As our eyes and ears through this strange new world, Shori's own lack of knowledge about her fellow Ina serves as a clever storytelling device so that Butler can show us as readers the stark contrasts between our own culture and the culture of the vampiric Ina. The Ina's ways and ideals will unsettle the reader in their alienness: they live in communities and gather up humans to be both their symbionts and protectors while they sleep; make major decisions through their council that is made up of the old Ina families who have managed to survive over the years; they do not mind giving up their sons and daughters for bonding if it means more Ina will be born; no one is concerned about women Ina having same-sex symbionts but the presence of the genetically modified dark-skinned Shori raises the heckles of some of the more old school members of the community. It is an intriguing and frightening world that sadly will never be further explored in any following novels due to the author's passing - but you can see that there were many stories still left to be told in this verse that would have been simply wonderful to read.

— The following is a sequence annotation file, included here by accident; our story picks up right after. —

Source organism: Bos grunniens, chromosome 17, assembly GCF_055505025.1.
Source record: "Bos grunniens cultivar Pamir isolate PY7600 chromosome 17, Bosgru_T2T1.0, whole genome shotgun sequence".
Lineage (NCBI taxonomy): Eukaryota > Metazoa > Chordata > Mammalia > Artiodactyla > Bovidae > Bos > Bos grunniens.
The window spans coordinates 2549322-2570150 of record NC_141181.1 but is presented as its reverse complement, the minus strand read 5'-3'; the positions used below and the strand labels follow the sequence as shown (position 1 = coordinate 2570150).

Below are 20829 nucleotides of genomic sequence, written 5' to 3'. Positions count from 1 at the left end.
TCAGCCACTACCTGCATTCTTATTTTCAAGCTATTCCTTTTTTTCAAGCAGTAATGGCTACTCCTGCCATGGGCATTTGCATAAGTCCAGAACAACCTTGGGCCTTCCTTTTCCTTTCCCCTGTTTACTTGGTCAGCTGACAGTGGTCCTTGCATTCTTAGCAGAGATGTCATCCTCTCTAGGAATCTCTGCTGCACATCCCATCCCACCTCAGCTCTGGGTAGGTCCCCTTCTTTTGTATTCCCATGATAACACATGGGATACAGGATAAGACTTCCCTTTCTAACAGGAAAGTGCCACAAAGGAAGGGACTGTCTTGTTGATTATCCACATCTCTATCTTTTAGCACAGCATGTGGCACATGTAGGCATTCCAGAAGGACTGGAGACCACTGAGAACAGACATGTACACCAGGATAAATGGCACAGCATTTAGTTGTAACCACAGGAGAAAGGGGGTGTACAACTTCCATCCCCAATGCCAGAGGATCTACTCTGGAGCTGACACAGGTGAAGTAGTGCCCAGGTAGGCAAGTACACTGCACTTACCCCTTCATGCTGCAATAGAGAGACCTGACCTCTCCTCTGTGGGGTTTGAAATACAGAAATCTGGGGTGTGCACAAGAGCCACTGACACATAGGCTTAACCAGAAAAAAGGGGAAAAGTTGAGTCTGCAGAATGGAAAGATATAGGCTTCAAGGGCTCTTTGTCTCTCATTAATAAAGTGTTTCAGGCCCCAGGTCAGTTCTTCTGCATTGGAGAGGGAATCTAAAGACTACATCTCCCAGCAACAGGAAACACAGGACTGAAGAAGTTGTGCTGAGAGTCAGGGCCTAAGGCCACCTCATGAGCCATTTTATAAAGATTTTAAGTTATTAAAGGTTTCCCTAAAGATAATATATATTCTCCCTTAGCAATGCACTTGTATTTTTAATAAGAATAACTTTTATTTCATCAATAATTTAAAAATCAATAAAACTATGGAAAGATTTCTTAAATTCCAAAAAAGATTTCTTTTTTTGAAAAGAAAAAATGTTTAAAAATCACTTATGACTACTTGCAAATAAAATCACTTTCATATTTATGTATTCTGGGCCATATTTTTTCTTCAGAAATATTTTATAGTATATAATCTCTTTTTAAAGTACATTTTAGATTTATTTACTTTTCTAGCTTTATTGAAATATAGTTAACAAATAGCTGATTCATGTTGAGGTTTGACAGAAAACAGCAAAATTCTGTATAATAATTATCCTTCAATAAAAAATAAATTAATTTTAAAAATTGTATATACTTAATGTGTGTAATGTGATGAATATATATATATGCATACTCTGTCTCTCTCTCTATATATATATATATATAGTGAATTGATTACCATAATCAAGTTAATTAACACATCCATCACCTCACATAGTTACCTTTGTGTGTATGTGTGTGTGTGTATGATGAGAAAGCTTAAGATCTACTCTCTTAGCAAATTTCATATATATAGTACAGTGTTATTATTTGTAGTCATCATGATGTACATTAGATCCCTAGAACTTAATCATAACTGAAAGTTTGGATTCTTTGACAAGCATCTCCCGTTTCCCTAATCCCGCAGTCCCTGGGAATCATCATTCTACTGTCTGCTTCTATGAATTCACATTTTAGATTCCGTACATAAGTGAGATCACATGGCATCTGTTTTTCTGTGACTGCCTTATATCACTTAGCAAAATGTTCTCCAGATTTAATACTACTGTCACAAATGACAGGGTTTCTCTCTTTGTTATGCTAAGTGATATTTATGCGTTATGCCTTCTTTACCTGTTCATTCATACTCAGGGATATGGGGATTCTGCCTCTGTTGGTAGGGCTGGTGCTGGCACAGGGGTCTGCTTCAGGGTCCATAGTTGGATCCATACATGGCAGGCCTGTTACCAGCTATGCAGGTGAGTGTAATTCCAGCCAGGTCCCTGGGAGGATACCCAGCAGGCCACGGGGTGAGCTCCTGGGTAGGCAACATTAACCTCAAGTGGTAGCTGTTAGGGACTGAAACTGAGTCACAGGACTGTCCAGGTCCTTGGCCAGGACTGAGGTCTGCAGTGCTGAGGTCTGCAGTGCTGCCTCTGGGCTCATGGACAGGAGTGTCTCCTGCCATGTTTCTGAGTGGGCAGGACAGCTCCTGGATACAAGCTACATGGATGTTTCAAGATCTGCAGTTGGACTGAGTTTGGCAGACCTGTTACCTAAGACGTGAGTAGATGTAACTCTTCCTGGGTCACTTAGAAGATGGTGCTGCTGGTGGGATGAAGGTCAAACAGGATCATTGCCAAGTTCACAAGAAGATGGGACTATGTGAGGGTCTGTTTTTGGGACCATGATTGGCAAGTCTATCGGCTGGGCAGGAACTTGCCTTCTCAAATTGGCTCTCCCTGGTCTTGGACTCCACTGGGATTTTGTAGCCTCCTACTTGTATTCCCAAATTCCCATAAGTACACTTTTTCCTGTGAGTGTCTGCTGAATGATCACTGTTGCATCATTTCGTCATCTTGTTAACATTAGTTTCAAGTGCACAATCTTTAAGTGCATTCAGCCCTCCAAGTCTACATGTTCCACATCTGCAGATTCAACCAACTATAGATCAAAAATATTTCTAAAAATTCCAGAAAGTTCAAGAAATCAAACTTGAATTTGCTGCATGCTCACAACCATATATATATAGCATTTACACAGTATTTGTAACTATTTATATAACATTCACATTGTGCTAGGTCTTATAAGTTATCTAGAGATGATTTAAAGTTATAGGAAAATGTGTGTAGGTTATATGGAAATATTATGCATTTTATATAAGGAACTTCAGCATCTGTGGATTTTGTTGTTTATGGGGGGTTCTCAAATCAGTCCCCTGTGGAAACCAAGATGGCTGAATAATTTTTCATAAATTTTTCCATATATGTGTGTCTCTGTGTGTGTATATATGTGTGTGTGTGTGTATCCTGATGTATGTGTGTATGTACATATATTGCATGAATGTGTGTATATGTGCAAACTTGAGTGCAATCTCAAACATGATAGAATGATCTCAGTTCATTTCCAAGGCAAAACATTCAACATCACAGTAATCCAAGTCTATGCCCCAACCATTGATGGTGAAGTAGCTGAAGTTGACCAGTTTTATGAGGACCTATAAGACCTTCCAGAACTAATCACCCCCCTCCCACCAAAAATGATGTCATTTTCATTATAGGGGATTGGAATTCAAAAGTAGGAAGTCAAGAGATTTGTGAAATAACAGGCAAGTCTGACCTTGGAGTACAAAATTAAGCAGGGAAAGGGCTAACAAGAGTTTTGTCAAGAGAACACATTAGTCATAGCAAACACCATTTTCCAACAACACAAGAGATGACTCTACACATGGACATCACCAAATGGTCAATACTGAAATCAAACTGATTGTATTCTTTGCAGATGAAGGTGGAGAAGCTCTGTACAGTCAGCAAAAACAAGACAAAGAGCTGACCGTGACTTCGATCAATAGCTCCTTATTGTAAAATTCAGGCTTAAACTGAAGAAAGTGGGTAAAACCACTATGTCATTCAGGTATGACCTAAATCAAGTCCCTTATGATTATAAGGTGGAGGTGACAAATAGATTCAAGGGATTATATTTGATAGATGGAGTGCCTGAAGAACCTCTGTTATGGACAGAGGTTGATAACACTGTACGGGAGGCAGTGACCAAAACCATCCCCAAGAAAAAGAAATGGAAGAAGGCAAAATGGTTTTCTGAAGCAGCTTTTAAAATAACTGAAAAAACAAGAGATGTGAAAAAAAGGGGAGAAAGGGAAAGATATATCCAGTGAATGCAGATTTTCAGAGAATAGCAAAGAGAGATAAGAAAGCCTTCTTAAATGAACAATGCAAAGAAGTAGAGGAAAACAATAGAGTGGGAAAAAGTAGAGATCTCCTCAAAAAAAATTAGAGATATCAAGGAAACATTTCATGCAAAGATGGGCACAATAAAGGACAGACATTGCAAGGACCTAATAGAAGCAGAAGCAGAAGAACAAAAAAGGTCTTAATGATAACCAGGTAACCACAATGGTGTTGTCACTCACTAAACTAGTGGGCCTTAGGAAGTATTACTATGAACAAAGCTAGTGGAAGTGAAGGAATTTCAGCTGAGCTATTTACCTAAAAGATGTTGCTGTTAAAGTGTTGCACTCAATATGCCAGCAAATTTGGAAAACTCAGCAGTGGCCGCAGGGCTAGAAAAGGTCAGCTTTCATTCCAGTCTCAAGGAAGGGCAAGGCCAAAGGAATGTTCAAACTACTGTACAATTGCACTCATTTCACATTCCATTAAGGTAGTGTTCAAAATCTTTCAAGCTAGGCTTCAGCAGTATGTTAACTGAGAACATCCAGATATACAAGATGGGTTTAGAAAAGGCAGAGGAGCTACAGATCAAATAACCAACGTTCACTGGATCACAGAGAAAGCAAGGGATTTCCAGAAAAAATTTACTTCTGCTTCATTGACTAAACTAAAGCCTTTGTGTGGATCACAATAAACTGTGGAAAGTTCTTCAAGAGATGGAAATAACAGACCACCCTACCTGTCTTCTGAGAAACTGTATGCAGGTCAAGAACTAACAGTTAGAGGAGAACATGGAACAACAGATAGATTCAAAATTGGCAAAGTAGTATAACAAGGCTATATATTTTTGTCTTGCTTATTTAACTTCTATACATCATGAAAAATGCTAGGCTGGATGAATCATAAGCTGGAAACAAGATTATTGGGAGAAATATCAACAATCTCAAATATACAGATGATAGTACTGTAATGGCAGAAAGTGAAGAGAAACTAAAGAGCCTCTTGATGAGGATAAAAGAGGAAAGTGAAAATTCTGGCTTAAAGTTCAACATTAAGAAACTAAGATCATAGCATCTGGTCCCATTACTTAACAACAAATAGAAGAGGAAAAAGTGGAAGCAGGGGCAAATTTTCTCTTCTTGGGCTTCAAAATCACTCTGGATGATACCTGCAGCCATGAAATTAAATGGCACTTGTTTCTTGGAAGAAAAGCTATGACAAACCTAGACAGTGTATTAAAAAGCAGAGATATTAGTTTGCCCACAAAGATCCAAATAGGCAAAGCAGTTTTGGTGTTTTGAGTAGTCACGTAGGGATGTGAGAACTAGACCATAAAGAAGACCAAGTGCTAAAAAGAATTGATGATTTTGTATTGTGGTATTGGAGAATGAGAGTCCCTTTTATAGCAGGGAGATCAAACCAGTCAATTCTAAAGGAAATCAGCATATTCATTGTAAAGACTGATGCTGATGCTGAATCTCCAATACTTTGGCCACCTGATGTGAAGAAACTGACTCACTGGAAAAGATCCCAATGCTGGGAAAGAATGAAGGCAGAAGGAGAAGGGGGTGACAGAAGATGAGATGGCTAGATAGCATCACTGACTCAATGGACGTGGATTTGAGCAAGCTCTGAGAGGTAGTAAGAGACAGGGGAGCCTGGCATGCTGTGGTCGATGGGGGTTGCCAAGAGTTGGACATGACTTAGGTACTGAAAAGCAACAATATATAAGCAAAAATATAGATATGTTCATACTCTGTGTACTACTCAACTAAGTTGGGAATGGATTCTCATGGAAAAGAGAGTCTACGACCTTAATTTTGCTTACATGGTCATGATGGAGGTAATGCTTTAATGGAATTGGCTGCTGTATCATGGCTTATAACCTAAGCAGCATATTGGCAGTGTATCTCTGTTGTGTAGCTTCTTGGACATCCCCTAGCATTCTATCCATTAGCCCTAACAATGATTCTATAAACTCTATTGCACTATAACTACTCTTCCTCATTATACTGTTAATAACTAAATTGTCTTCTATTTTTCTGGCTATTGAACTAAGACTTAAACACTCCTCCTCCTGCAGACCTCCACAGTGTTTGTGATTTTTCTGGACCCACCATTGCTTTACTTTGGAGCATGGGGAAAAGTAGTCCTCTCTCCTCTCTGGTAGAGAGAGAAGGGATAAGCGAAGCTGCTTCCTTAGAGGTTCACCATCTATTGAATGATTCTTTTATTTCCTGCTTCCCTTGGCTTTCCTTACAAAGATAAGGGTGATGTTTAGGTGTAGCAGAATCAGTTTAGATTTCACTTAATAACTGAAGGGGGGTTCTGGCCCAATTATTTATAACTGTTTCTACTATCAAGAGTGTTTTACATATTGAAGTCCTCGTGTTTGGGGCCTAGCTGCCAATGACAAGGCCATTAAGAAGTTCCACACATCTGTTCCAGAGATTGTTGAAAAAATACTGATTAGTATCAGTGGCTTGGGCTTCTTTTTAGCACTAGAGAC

The novel Fledgling is not only a vampire novel, but a startling look at the world of humans and how it responds when it interacts with the more supernatural elements like the Ina. Butler's writing is rich and colorful and draws the reader in like no other. It would be hard to read this book and not be pulled into the world of the Ina, into Shori's struggle and the trouble that always seems to follow her wherever she goes. Every character is fleshed out and become real in Butler's masterful hands; the world of Fledgling is not black and white, there are no clear-cut villains or heroes, and definitely no easy answers.